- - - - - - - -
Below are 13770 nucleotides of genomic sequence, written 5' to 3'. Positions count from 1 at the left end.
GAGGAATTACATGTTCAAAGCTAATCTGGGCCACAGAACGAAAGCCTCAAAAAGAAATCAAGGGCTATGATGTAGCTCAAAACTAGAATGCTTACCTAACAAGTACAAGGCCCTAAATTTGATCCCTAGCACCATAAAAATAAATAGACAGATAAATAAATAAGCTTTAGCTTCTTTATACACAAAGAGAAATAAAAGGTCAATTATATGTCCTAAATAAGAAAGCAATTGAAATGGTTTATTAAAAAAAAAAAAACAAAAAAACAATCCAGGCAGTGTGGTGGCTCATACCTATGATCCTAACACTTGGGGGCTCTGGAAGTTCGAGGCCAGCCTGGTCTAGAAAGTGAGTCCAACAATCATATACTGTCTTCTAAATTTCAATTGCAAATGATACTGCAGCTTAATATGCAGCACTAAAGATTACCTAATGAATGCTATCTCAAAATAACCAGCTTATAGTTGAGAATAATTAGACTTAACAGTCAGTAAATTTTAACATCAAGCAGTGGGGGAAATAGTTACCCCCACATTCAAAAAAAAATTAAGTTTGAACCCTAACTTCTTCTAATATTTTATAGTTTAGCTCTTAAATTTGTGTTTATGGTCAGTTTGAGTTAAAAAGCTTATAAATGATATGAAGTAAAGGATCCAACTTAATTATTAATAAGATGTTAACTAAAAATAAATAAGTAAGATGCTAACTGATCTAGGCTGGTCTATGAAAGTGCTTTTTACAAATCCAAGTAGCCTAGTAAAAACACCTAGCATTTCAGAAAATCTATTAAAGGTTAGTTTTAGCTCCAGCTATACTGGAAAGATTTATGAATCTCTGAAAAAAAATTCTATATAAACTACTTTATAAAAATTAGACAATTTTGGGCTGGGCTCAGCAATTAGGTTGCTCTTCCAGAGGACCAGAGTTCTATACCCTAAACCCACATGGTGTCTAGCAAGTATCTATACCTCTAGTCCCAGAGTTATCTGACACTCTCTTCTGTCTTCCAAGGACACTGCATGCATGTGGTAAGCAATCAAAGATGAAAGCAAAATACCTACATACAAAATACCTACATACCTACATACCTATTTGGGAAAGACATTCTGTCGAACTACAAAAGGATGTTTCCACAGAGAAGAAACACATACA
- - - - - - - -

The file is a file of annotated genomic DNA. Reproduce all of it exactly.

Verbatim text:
Below are 13770 nucleotides of genomic sequence, written 5' to 3'. Positions count from 1 at the left end.
GAGGAATTACATGTTCAAAGCTAATCTGGGCCACAGAACGAAAGCCTCAAAAAGAAATCAAGGGCTATGATGTAGCTCAAAACTAGAATGCTTACCTAACAAGTACAAGGCCCTAAATTTGATCCCTAGCACCATAAAAATAAATAGACAGATAAATAAATAAGCTTTAGCTTCTTTATACACAAAGAGAAATAAAAGGTCAATTATATGTCCTAAATAAGAAAGCAATTGAAATGGTTTATTAAAAAAAAAAAAACAAAAAAACAATCCAGGCAGTGTGGTGGCTCATACCTATGATCCTAACACTTGGGGGCTCTGGAAGTTCGAGGCCAGCCTGGTCTAGAAAGTGAGTCCAACAATCATATACTGTCTTCTAAATTTCAATTGCAAATGATACTGCAGCTTAATATGCAGCACTAAAGATTACCTAATGAATGCTATCTCAAAATAACCAGCTTATAGTTGAGAATAATTAGACTTAACAGTCAGTAAATTTTAACATCAAGCAGTGGGGGAAATAGTTACCCCCACATTCAAAAAAAAATTAAGTTTGAACCCTAACTTCTTCTAATATTTTATAGTTTAGCTCTTAAATTTGTGTTTATGGTCAGTTTGAGTTAAAAAGCTTATAAATGATATGAAGTAAAGGATCCAACTTAATTATTAATAAGATGTTAACTAAAAATAAATAAGTAAGATGCTAACTGATCTAGGCTGGTCTATGAAAGTGCTTTTTACAAATCCAAGTAGCCTAGTAAAAACACCTAGCATTTCAGAAAATCTATTAAAGGTTAGTTTTAGCTCCAGCTATACTGGAAAGATTTATGAATCTCTGAAAAAAAATTCTATATAAACTACTTTATAAAAATTAGACAATTTTGGGCTGGGCTCAGCAATTAGGTTGCTCTTCCAGAGGACCAGAGTTCTATACCCTAAACCCACATGGTGTCTAGCAAGTATCTATACCTCTAGTCCCAGAGTTATCTGACACTCTCTTCTGTCTTCCAAGGACACTGCATGCATGTGGTAAGCAATCAAAGATGAAAGCAAAATACCTACATACAAAATACCTACATACCTACATACCTATTTGGGAAAGACATTCTGTCGAACTACAAAAGGATGTTTCCACAGAGAAGAAACACATACA